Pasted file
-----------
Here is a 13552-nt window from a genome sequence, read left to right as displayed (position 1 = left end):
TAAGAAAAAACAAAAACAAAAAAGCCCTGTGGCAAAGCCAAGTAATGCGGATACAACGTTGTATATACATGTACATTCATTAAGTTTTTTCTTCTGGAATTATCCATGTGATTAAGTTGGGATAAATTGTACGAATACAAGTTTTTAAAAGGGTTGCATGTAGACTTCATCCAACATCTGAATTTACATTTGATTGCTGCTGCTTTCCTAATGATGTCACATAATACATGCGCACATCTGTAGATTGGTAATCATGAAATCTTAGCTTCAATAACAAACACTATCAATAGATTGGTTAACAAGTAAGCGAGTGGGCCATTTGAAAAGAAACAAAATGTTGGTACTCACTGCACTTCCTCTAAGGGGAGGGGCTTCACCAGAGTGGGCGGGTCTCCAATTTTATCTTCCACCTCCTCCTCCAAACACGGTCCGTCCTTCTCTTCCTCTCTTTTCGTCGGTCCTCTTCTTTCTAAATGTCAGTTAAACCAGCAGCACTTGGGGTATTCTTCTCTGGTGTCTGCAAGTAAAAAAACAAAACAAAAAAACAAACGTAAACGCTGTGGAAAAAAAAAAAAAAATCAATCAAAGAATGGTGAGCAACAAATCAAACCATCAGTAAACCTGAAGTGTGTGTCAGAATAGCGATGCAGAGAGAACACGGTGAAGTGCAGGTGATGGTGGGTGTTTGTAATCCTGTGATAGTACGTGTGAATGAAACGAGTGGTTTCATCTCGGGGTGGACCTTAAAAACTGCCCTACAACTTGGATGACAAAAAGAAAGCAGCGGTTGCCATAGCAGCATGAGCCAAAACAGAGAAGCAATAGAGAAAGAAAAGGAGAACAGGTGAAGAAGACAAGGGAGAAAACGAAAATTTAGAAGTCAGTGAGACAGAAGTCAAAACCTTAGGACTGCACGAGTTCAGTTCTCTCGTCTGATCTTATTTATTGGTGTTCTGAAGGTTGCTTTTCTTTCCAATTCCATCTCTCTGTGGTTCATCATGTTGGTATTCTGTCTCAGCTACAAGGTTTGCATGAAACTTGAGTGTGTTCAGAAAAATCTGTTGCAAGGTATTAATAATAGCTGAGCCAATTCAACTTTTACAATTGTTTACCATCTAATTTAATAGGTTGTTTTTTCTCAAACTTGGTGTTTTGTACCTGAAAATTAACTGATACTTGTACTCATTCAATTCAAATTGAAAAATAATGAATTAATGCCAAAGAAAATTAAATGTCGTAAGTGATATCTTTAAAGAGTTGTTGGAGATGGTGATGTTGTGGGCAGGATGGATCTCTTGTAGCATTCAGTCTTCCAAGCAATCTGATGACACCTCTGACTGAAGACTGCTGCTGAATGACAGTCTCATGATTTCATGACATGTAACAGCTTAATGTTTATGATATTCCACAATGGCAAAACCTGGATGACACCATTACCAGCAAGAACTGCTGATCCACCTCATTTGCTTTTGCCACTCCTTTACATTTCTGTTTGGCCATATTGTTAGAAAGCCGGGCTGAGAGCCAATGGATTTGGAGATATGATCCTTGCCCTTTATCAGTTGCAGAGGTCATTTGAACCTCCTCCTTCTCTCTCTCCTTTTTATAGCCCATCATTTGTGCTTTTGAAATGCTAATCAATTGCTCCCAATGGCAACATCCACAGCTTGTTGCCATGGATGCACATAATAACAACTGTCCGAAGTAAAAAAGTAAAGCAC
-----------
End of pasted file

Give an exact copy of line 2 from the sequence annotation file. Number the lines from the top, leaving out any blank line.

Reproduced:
TAAGAAAAAACAAAAACAAAAAAGCCCTGTGGCAAAGCCAAGTAATGCGGATACAACGTTGTATATACATGTACATTCATTAAGTTTTTTCTTCTGGAATTATCCATGTGATTAAGTTGGGATAAATTGTACGAATACAAGTTTTTAAAAGGGTTGCATGTAGACTTCATCCAACATCTGAATTTACATTTGATTGCTGCTGCTTTCCTAATGATGTCACATAATACATGCGCACATCTGTAGATTGGTAATCATGAAATCTTAGCTTCAATAACAAACACTATCAATAGATTGGTTAACAAGTAAGCGAGTGGGCCATTTGAAAAGAAACAAAATGTTGGTACTCACTGCACTTCCTCTAAGGGGAGGGGCTTCACCAGAGTGGGCGGGTCTCCAATTTTATCTTCCACCTCCTCCTCCAAACACGGTCCGTCCTTCTCTTCCTCTCTTTTCGTCGGTCCTCTTCTTTCTAAATGTCAGTTAAACCAGCAGCACTTGGGGTATTCTTCTCTGGTGTCTGCAAGTAAAAAAACAAAACAAAAAAACAAACGTAAACGCTGTGGAAAAAAAAAAAAAAATCAATCAAAGAATGGTGAGCAACAAATCAAACCATCAGTAAACCTGAAGTGTGTGTCAGAATAGCGATGCAGAGAGAACACGGTGAAGTGCAGGTGATGGTGGGTGTTTGTAATCCTGTGATAGTACGTGTGAATGAAACGAGTGGTTTCATCTCGGGGTGGACCTTAAAAACTGCCCTACAACTTGGATGACAAAAAGAAAGCAGCGGTTGCCATAGCAGCATGAGCCAAAACAGAGAAGCAATAGAGAAAGAAAAGGAGAACAGGTGAAGAAGACAAGGGAGAAAACGAAAATTTAGAAGTCAGTGAGACAGAAGTCAAAACCTTAGGACTGCACGAGTTCAGTTCTCTCGTCTGATCTTATTTATTGGTGTTCTGAAGGTTGCTTTTCTTTCCAATTCCATCTCTCTGTGGTTCATCATGTTGGTATTCTGTCTCAGCTACAAGGTTTGCATGAAACTTGAGTGTGTTCAGAAAAATCTGTTGCAAGGTATTAATAATAGCTGAGCCAATTCAACTTTTACAATTGTTTACCATCTAATTTAATAGGTTGTTTTTTCTCAAACTTGGTGTTTTGTACCTGAAAATTAACTGATACTTGTACTCATTCAATTCAAATTGAAAAATAATGAATTAATGCCAAAGAAAATTAAATGTCGTAAGTGATATCTTTAAAGAGTTGTTGGAGATGGTGATGTTGTGGGCAGGATGGATCTCTTGTAGCATTCAGTCTTCCAAGCAATCTGATGACACCTCTGACTGAAGACTGCTGCTGAATGACAGTCTCATGATTTCATGACATGTAACAGCTTAATGTTTATGATATTCCACAATGGCAAAACCTGGATGACACCATTACCAGCAAGAACTGCTGATCCACCTCATTTGCTTTTGCCACTCCTTTACATTTCTGTTTGGCCATATTGTTAGAAAGCCGGGCTGAGAGCCAATGGATTTGGAGATATGATCCTTGCCCTTTATCAGTTGCAGAGGTCATTTGAACCTCCTCCTTCTCTCTCTCCTTTTTATAGCCCATCATTTGTGCTTTTGAAATGCTAATCAATTGCTCCCAATGGCAACATCCACAGCTTGTTGCCATGGATGCACATAATAACAACTGTCCGAAGTAAAAAAGTAAAGCAC